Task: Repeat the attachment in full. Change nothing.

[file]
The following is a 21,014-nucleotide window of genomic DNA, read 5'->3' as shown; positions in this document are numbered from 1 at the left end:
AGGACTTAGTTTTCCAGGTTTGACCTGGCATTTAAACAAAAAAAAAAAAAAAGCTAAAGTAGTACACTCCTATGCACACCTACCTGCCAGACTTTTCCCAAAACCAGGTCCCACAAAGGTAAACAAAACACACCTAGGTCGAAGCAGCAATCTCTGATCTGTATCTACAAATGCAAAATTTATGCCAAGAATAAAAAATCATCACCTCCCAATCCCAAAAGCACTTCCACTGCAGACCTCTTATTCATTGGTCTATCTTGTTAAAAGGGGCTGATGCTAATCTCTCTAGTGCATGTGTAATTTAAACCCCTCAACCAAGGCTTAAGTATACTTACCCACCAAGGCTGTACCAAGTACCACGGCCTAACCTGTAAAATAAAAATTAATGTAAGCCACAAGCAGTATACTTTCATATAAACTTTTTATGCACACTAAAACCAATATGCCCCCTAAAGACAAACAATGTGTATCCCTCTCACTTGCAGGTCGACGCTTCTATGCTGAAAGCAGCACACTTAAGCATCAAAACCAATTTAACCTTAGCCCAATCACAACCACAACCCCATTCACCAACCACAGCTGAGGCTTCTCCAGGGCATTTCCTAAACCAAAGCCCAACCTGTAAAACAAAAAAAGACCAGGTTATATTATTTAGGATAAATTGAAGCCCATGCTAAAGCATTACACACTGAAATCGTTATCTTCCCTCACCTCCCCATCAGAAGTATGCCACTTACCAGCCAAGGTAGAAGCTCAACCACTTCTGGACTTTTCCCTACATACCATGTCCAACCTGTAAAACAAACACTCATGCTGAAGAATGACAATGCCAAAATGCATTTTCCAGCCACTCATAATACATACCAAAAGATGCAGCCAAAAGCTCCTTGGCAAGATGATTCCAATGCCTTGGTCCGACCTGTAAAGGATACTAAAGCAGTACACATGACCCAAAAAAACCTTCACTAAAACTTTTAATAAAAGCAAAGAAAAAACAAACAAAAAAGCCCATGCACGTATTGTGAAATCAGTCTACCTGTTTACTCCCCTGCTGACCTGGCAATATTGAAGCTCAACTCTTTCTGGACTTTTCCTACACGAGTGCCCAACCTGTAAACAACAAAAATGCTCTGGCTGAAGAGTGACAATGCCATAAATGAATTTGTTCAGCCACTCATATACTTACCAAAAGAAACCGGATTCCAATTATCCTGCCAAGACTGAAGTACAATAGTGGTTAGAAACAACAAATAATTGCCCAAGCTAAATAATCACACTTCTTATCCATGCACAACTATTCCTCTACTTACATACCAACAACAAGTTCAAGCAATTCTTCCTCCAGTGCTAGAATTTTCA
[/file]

The following is a 21,014-nucleotide window of genomic DNA, read 5'->3' as shown; positions in this document are numbered from 1 at the left end:
AGGACTTAGTTTTCCAGGTTTGACCTGGCATTTAAACAAAAAAAAAAAAAAAGCTAAAGTAGTACACTCCTATGCACACCTACCTGCCAGACTTTTCCCAAAACCAGGTCCCACAAAGGTAAACAAAACACACCTAGGTCGAAGCAGCAATCTCTGATCTGTATCTACAAATGCAAAATTTATGCCAAGAATAAAAAATCATCACCTCCCAATCCCAAAAGCACTTCCACTGCAGACCTCTTATTCATTGGTCTATCTTGTTAAAAGGGGCTGATGCTAATCTCTCTAGTGCATGTGTAATTTAAACCCCTCAACCAAGGCTTAAGTATACTTACCCACCAAGGCTGTACCAAGTACCACGGCCTAACCTGTAAAATAAAAATTAATGTAAGCCACAAGCAGTATACTTTCATATAAACTTTTTATGCACACTAAAACCAATATGCCCCCTAAAGACAAACAATGTGTATCCCTCTCACTTGCAGGTCGACGCTTCTATGCTGAAAGCAGCACACTTAAGCATCAAAACCAATTTAACCTTAGCCCAATCACAACCACAACCCCATTCACCAACCACAGCTGAGGCTTCTCCAGGGCATTTCCTAAACCAAAGCCCAACCTGTAAAACAAAAAAAGACCAGGTTATATTATTTAGGATAAATTGAAGCCCATGCTAAAGCATTACACACTGAAATCGTTATCTTCCCTCACCTCCCCATCAGAAGTATGCCACTTACCAGCCAAGGTAGAAGCTCAACCACTTCTGGACTTTTCCCTACATACCATGTCCAACCTGTAAAACAAACACTCATGCTGAAGAATGACAATGCCAAAATGCATTTTCCAGCCACTCATAATACATACCAAAAGATGCAGCCAAAAGCTCCTTGGCAAGATGATTCCAATGCCTTGGTCCGACCTGTAAAGGATACTAAAGCAGTACACATGACCCAAAAAAACCTTCACTAAAACTTTTAATAAAAGCAAAGAAAAAACAAACAAAAAAGCCCATGCACGTATTGTGAAATCAGTCTACCTGTTTACTCCCCTGCTGACCTGGCAATATTGAAGCTCAACTCTTTCTGGACTTTTCCTACACGAGTGCCCAACCTGTAAACAACAAAAATGCTCTGGCTGAAGAGTGACAATGCCATAAATGAATTTGTTCAGCCACTCATATACTTACCAAAAGAAACCGGATTCCAATTATCCTGCCAAGACTGAAGTACAATAGTGGTTAGAAACAACAAATAATTGCCCAAGCTAAATAATCACACTTCTTATCCATGCACAACTATTCCTCTACTTACATACCAACAACAAGTTCAAGCAATTCTTCCTCCAGTGCTAGAATTTTCA